Posts Tagged 'noodles'

Laksa Noodle Soup


I like to cook without resorting to looking up recipes. As such, I tend to adapt all of my soup recipes to use similar amounts. Nearly all of my soup recipes use one litre of stock as standard and most start off by frying onions, celery and garlic. I’ve given my own Tom Kha Gai soup a bit of a Malaysian makeover using some inspiration from Gordon Ramsay’s Malaysian Curry recipe (from his “Sunday Lunch” book. There’s also a good laksa recipe in Nigel Slater’s “Appetite“). I’ve used a red curry paste here and upped the spicing. Try it, it’s really good.


  • 2 free-range chicken breast fillets
  • 750ml chicken stock (cube is fine)
  • 1 onion, chopped
  • 1 small courgette, chopped
  • 2 tbsp Thai red curry paste
  • piece of cinnamon stick, 3 or 4 cm
  • 2 star anise
  • 400ml can coconut milk
  • 3 kaffir lime leaves
  • 1 tbsp sugar
  • 1 tbsp light soy sauce
  • 1 tbsp fish sauce
  • 1-2 limes, juiced
  • 1 cup frozen peas
  • noodles, enough for 2 people
  • 1 red chilli pepper, thinly sliced
  • fresh coriander
  • fresh basil


  1. Cook your noodles according to the instructions on the packet and refresh in cold water, then set aside.
  2. Bring the chicken stock to the boil, then add the whole chicken breasts. Cover the saucepan, reduce the heat and leave to simmer very gently for about 10 minutes while you get on with making the rest of the soup. I find cooking the chicken fillets whole like this gives the meat a softer and more satisfying texture.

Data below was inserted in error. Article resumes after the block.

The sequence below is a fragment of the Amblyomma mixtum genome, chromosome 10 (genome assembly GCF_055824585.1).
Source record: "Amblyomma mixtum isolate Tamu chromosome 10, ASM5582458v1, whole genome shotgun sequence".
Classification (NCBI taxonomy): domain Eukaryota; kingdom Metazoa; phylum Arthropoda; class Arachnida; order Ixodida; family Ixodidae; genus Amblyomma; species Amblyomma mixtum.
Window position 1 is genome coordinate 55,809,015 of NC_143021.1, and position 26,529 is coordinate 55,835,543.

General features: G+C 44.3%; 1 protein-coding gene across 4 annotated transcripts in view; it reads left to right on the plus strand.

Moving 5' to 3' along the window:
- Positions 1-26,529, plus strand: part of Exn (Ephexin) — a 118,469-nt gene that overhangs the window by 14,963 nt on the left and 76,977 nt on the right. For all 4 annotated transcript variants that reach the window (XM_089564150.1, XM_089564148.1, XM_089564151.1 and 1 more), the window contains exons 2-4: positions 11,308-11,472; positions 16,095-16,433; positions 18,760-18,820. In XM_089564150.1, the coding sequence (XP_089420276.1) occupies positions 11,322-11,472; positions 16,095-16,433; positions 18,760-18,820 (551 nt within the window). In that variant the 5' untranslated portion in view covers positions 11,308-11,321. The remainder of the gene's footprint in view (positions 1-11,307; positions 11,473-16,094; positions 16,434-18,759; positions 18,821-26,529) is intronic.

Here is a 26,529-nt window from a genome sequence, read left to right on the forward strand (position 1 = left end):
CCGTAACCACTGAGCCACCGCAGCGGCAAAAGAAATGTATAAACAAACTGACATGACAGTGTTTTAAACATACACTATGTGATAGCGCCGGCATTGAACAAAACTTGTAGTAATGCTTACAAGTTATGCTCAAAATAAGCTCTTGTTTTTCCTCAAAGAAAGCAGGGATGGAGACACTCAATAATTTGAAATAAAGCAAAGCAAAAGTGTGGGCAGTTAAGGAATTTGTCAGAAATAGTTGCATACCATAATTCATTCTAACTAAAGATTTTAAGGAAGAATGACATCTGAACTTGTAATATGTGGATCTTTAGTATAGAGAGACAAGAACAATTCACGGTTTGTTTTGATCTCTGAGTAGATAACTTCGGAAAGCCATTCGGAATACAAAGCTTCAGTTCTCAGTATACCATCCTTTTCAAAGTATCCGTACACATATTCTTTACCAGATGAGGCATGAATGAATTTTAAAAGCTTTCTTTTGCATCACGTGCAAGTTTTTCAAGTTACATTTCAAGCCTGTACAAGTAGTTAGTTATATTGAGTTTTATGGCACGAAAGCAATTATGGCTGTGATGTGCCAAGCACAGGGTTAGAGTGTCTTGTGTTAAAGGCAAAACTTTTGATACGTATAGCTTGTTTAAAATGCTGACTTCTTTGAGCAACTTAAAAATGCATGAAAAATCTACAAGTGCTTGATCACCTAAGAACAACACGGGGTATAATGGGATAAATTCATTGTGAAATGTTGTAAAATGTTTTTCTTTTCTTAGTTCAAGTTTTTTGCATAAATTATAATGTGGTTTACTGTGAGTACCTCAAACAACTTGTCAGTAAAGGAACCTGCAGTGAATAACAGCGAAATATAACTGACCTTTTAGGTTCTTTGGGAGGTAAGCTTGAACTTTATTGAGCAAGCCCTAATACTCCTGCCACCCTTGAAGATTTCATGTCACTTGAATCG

3. Heat some oil in a heavy saucepan and stir-fry the onion and courgette for about 3 minutes, until they’re just starting to colour.
  4. Add the red curry paste, star anise, cinnamon stick and stir-fry for a minute or two to coat the vegetables in the paste.
  5. Remove the chicken breasts from the hot stock and add the  stock to the spicy vegetables. Slice the chicken breasts thinly and add to the soup. Add the coconut milk, lime leaves, sugar, soy sauce, fish sauce and the juice of 1 lime. Simmer gently for 5 minutes, adding the frozen peas for the last two minutes.
  6. Taste and adjust the seasoning if necessary. (At the very least, you’ll need the juice from another ½ lime, but adjust according to your own taste.)
  7. Divide the cooked noodles between two deep bowls and ladle the soup over. Garnish the bowls with the sliced chilli  and a handful of chopped fresh coriander and basil. You could also garnish this with some chopped roasted peanuts.

Serves 2.


Salmon Ramen

Salmon Ramen

It’s always nice when you hit upon a recipe as quick and simple as this. It makes you wonder why you’ve never attempted it before. I marinated a salmon fillet with a couple of tablespoons of bottled teriyaki sauce. I then grilled the salmon on an oiled baking sheet for about 5 minutes. In the meantime, I made up two sachets of instant miso soup and added a few mange tout for a little crunch and colour. I ladled the miso soup on top of some cooked udon noodles and topped with the grilled salmon. I then garnished with some pickled red ginger.

I very much doubt the authenticity of this dish, but it worked exceptionally well. I’m not sure if the Japanese would ever put pickled ginger on top of a ramen dish. As for the mange tout, I’m sure some bean sprouts or shi-take mushrooms would work very well. Light and tasty, I’ll definitely do this again.

Serves 1.